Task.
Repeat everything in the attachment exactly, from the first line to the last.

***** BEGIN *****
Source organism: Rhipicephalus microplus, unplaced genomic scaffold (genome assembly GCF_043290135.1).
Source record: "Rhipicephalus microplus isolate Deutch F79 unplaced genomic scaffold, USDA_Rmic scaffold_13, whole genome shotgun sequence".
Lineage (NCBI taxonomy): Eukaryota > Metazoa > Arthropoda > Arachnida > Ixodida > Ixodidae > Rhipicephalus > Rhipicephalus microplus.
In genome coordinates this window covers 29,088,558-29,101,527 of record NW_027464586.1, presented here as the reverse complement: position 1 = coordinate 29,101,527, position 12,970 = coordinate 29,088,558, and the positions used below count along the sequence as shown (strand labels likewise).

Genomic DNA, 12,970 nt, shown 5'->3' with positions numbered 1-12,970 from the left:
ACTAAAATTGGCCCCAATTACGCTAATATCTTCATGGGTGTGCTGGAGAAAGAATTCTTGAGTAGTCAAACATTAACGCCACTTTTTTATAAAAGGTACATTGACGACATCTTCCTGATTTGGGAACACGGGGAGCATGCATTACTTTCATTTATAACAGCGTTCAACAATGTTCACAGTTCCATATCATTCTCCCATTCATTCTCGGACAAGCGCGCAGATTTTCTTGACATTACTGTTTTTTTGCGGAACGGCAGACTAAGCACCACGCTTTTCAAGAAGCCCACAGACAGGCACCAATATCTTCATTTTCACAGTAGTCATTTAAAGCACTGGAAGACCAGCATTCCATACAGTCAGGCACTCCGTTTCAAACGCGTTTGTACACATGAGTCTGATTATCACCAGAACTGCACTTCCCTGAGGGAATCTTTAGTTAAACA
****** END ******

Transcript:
Source organism: Rhipicephalus microplus, unplaced genomic scaffold (genome assembly GCF_043290135.1).
Source record: "Rhipicephalus microplus isolate Deutch F79 unplaced genomic scaffold, USDA_Rmic scaffold_13, whole genome shotgun sequence".
Lineage (NCBI taxonomy): Eukaryota > Metazoa > Arthropoda > Arachnida > Ixodida > Ixodidae > Rhipicephalus > Rhipicephalus microplus.
In genome coordinates this window covers 29,088,558-29,101,527 of record NW_027464586.1, presented here as the reverse complement: position 1 = coordinate 29,101,527, position 12,970 = coordinate 29,088,558, and the positions used below count along the sequence as shown (strand labels likewise).

Genomic DNA, 12,970 nt, shown 5'->3' with positions numbered 1-12,970 from the left:
ACTAAAATTGGCCCCAATTACGCTAATATCTTCATGGGTGTGCTGGAGAAAGAATTCTTGAGTAGTCAAACATTAACGCCACTTTTTTATAAAAGGTACATTGACGACATCTTCCTGATTTGGGAACACGGGGAGCATGCATTACTTTCATTTATAACAGCGTTCAACAATGTTCACAGTTCCATATCATTCTCCCATTCATTCTCGGACAAGCGCGCAGATTTTCTTGACATTACTGTTTTTTTGCGGAACGGCAGACTAAGCACCACGCTTTTCAAGAAGCCCACAGACAGGCACCAATATCTTCATTTTCACAGTAGTCATTTAAAGCACTGGAAGACCAGCATTCCATACAGTCAGGCACTCCGTTTCAAACGCGTTTGTACACATGAGTCTGATTATCACCAGAACTGCACTTCCCTGAGGGAATCTTTAGTTAAACA